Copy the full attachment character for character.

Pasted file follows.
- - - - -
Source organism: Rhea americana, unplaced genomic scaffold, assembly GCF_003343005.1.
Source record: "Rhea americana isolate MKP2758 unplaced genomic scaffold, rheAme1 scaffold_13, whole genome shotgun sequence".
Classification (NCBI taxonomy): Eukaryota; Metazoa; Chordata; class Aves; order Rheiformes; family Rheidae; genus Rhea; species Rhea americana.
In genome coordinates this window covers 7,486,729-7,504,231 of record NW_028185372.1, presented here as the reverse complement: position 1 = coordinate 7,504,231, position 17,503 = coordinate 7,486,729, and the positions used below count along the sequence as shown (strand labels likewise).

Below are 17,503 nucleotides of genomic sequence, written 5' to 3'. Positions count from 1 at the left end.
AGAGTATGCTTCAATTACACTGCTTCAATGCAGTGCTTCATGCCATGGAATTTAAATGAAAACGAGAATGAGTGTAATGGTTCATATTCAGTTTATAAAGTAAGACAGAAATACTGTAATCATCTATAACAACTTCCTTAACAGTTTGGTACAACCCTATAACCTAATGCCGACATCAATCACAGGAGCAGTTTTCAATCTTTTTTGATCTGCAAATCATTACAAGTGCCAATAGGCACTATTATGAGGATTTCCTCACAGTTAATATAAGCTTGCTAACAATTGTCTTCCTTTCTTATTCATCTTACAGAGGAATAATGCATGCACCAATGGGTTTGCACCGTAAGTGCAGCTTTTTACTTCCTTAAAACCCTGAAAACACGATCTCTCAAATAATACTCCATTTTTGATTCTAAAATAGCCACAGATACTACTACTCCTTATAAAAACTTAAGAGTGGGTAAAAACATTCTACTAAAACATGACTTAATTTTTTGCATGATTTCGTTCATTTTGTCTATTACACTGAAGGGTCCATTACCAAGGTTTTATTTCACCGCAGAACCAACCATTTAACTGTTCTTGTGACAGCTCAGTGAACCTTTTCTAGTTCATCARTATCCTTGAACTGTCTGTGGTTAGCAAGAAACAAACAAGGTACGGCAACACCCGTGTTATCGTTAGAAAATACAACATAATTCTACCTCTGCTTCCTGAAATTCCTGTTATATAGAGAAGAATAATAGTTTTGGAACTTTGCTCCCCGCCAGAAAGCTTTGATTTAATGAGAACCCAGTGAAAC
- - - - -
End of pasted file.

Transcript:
Source organism: Rhea americana, unplaced genomic scaffold, assembly GCF_003343005.1.
Source record: "Rhea americana isolate MKP2758 unplaced genomic scaffold, rheAme1 scaffold_13, whole genome shotgun sequence".
Classification (NCBI taxonomy): Eukaryota; Metazoa; Chordata; class Aves; order Rheiformes; family Rheidae; genus Rhea; species Rhea americana.
In genome coordinates this window covers 7,486,729-7,504,231 of record NW_028185372.1, presented here as the reverse complement: position 1 = coordinate 7,504,231, position 17,503 = coordinate 7,486,729, and the positions used below count along the sequence as shown (strand labels likewise).

Below are 17,503 nucleotides of genomic sequence, written 5' to 3'. Positions count from 1 at the left end.
AGAGTATGCTTCAATTACACTGCTTCAATGCAGTGCTTCATGCCATGGAATTTAAATGAAAACGAGAATGAGTGTAATGGTTCATATTCAGTTTATAAAGTAAGACAGAAATACTGTAATCATCTATAACAACTTCCTTAACAGTTTGGTACAACCCTATAACCTAATGCCGACATCAATCACAGGAGCAGTTTTCAATCTTTTTTGATCTGCAAATCATTACAAGTGCCAATAGGCACTATTATGAGGATTTCCTCACAGTTAATATAAGCTTGCTAACAATTGTCTTCCTTTCTTATTCATCTTACAGAGGAATAATGCATGCACCAATGGGTTTGCACCGTAAGTGCAGCTTTTTACTTCCTTAAAACCCTGAAAACACGATCTCTCAAATAATACTCCATTTTTGATTCTAAAATAGCCACAGATACTACTACTCCTTATAAAAACTTAAGAGTGGGTAAAAACATTCTACTAAAACATGACTTAATTTTTTGCATGATTTCGTTCATTTTGTCTATTACACTGAAGGGTCCATTACCAAGGTTTTATTTCACCGCAGAACCAACCATTTAACTGTTCTTGTGACAGCTCAGTGAACCTTTTCTAGTTCATCARTATCCTTGAACTGTCTGTGGTTAGCAAGAAACAAACAAGGTACGGCAACACCCGTGTTATCGTTAGAAAATACAACATAATTCTACCTCTGCTTCCTGAAATTCCTGTTATATAGAGAAGAATAATAGTTTTGGAACTTTGCTCCCCGCCAGAAAGCTTTGATTTAATGAGAACCCAGTGAAAC